How retail grew to be CRE's strongest sector
market insight

How retail grew to be CRE's strongest sector

By Herb Weitzman, Executive Chairman, Weitzman

Despite decades of back-to-back challenges, the Dallas-Fort Worth retail continued to evolve and transform to evade every obstacle to its growth and emerge stronger. In the case of challenges like ecommerce, Amazon and the pandemic-induced shutdown of 2020, the market not only evolved, it embraced the challenges and learned how to creatively bounce back stronger.

As a result of the market’s careful pivoting, the Dallas-Fort Worth retail market today is, without a doubt, the strongest of the commercial real estate categories.

To prove my point, I compared the results of Weitzman’s new mid-year 2023 retail market review with the mid-year numbers for office, multi-family and industrial properties in D-FW. Weitzman only reviews retail real estate, and we are a client of CoStar, the world leader in commercial real estate information. So for the purpose of comparison, we’re using CoStar’s June 2023 reports on the non-retail CRE types.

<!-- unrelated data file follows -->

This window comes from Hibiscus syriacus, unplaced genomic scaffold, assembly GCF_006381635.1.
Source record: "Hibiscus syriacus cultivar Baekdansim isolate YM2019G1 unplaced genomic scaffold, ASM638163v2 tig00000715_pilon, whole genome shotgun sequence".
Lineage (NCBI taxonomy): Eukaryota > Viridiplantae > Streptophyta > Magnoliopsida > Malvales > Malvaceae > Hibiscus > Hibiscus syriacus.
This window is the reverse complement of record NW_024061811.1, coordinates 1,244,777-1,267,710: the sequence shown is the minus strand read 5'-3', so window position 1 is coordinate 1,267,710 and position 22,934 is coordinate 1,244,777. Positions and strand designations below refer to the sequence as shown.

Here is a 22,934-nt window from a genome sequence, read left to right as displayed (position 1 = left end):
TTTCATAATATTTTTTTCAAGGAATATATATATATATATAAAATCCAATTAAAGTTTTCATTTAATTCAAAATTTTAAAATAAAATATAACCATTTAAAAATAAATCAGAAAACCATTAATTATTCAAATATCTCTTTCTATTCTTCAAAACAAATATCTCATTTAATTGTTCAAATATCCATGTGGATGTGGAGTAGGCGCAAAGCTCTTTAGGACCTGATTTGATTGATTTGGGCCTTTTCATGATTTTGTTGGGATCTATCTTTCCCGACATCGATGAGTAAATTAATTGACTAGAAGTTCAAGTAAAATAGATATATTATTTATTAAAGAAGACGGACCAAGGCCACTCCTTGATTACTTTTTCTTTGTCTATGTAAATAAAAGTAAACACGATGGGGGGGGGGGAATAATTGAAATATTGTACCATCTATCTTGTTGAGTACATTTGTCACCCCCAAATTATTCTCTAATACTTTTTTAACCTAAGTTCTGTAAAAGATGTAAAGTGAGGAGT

During 2022, D-FW’s retail market not only recovered from the challenges of the pandemic, but it also ended the year with the highest market occupancy Weitzman has recorded since our first market review in 1990.

As of mid-year 2023, the market maintained this record-high occupancy, even in light of marketwide closings from two legacy retailers, Bed Bath & Beyond and Tuesday Morning. The new vacancies entered a market that is experiencing strong leasing in existing space. In a tight market like this, and thanks to these retailers right-sized locations in well-located centers, landlords are already entertaining multiple LOIs for these availabilities.

So let’s look at the numbers:

RETAIL: As of mid-year, Weitzman’s review shows a vacancy rate of approximately 5.5 percent, on par with the record posted at year-end 2022.

OFFICE: As office occupiers increasingly downsize as their workforces go hybrid, D-FW’s office market as of June 2023 posted an occupancy rate of 18.8 percent.

MULTI-FAMILY: The multi-family sector has been one of the hottest for both construction and investment, but weaker leasing this past year has resulted in a vacancy rate of 8.8 percent.

INDUSTRIAL: Industrial has recently been viewed as the strongest commercial real estate sector, and by all accounts it remains an exceptionally strong performer. But as a period of active development means that supply is now catching up with the demand, and industrial vacancy is now a bit higher at 7.1 percent.

Based on this comparison of our retail numbers to CoStar’s numbers for the other CRE product types, retail real estate posts vacancy that is a full 1.6 percent lower than the next strongest product type, industrial.

This retail market health has been a long time coming. Overbuilding in the 1980s and, to some extent, the 1990s meant that supply often outpaced demand, resulting in typical vacancy rates of 10 percent or more.